Just taking some things from the pyramid scheme wiki  https://en.wikipedia.org/wiki/Pyramid_scheme , things that also apply to traditional, long-term market investing:

    • Encourages a large initial investment and continual reinvestments

      • Yeah we're supposed to buy, buy, buy.  Indefinitely, with every paycheck.  And never cash out.

      • And everyone else is supposed to do that, too.

      • Ok, maybe you can have just a few pennies back in retirement, but you should do that real slow over a lot of time. 

      • If you don't think your retirement portfolio depends on the rest of the public buying into the market (and largely holding their investments), you don't understand economics



    • Promises large earnings with little effort

      • *All you have to do* is put money into the market and it will work for you.  Just look at this chart!  At 6% a year, over the course of your career, just by putting money in the account, you will have millions.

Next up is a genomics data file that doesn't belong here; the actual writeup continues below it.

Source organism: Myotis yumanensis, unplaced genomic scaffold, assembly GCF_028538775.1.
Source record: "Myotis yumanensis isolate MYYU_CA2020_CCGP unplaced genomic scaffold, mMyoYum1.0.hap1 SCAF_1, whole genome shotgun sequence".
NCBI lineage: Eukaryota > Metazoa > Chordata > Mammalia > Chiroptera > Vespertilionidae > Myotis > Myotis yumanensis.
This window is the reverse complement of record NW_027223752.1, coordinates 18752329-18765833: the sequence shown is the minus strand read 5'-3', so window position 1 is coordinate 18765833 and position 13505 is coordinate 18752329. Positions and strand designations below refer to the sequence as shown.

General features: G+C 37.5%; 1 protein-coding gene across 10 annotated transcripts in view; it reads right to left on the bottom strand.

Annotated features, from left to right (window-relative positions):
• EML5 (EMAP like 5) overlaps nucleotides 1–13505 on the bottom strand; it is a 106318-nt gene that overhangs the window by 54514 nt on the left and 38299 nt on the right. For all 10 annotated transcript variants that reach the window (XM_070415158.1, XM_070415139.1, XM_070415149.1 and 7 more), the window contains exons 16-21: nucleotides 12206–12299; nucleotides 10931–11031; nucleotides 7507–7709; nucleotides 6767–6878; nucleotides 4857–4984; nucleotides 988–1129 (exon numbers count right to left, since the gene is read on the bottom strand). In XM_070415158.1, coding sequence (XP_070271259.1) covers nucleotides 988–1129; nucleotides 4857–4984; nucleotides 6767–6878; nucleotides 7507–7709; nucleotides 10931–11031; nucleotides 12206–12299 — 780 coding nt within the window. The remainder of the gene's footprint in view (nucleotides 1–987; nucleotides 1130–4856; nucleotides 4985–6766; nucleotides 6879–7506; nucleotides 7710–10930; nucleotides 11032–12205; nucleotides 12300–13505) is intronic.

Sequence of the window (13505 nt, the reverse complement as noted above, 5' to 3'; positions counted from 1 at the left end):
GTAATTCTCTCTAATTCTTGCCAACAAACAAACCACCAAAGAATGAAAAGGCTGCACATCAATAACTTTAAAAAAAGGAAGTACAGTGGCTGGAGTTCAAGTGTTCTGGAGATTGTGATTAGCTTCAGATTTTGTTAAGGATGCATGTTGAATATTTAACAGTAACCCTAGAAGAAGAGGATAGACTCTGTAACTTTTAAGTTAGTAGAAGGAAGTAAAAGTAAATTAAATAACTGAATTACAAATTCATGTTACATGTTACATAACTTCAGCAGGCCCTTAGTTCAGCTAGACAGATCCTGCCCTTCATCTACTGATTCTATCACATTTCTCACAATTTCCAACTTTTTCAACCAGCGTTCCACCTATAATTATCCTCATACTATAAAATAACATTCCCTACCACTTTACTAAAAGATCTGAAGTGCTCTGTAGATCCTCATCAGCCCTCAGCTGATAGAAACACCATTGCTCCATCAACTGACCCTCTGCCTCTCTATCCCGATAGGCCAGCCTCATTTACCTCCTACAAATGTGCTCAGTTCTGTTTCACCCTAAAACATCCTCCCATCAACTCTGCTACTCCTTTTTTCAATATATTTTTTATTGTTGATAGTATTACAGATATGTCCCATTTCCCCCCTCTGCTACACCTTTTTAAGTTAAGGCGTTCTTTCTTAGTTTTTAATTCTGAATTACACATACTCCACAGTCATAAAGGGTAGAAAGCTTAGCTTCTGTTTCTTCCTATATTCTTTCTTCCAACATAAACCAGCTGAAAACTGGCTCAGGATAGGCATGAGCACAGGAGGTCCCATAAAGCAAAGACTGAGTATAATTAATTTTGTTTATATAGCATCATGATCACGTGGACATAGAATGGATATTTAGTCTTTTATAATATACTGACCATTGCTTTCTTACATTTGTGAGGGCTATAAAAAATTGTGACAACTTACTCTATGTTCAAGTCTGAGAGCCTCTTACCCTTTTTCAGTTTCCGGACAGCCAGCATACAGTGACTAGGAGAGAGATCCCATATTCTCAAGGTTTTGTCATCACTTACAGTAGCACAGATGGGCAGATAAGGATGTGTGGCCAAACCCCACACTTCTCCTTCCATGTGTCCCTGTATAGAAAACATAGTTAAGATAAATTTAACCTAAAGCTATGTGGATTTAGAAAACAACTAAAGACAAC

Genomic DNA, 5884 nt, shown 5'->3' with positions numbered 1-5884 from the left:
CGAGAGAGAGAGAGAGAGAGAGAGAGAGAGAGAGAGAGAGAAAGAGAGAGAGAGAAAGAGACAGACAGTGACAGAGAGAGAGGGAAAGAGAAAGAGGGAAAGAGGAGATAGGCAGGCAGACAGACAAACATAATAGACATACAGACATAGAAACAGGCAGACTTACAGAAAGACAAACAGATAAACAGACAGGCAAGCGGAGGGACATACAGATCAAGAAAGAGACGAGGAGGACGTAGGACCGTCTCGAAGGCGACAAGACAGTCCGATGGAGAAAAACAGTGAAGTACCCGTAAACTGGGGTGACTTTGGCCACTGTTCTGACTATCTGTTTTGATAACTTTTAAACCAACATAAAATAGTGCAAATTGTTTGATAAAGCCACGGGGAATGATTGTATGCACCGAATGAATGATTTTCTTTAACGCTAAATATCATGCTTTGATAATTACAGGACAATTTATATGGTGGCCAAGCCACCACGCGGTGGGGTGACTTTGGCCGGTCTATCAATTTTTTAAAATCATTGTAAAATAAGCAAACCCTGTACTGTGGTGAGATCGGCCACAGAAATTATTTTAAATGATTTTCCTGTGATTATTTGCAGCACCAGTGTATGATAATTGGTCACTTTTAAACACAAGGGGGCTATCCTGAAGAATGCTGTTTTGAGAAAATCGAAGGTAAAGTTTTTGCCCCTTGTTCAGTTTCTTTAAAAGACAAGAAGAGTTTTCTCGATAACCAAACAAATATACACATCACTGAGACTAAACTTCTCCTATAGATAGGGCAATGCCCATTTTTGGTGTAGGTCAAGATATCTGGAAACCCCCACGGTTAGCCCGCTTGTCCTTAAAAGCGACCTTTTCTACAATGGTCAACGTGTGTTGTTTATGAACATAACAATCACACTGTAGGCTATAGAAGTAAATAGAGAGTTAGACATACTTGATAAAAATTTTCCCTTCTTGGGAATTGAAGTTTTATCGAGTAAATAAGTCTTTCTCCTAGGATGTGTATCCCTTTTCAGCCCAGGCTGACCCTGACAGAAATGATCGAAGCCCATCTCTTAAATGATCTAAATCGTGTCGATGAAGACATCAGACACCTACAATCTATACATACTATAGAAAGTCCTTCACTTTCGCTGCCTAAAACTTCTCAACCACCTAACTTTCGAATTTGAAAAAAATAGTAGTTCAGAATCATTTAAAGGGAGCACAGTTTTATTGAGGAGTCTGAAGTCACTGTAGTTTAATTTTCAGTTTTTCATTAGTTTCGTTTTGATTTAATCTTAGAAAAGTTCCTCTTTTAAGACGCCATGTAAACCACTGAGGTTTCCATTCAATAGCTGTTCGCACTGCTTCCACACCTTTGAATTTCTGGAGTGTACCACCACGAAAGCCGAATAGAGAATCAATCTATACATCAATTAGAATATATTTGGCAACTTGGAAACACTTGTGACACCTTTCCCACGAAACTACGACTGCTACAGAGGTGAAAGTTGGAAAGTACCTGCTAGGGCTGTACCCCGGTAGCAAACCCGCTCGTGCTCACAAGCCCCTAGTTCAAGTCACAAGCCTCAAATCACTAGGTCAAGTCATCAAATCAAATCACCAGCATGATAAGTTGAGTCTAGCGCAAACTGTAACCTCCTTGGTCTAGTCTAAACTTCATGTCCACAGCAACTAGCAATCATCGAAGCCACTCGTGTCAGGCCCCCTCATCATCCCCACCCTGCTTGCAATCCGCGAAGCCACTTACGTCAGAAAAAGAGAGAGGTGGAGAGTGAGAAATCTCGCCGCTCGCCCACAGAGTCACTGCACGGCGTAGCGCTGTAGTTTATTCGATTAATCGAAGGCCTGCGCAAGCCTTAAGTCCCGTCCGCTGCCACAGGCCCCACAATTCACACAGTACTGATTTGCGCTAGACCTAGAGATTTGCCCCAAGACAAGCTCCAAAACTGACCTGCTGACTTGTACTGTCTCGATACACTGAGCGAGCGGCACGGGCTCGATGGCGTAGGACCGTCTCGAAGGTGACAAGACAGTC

• Poor or non-existent training

      • Most individual investors have essentially zero economic sophistication.  Even many of us on this forum.

      • ************************, these days, you can be automatically enrolled in a retirement plan without ever saying yes.  Same goes for any person with a pension or other guaranteed retirement benefit plan.

      • Even if you went to business school, virtually every investor is self-taught.  Which of course means that most investors haven't learned anything.  There are countless superficial articles, books, videos, etc out there to "educate" investors, but very, very few actually have a grasp on the economic or financial concepts upon which our market runs.



    • No obvious product

      • Ok this is a tough one, since obviously the companies themselves make a product.

      • But you never/almost never directly give the company any of your own money.  You're just buying shares from a third party, and watching it grow.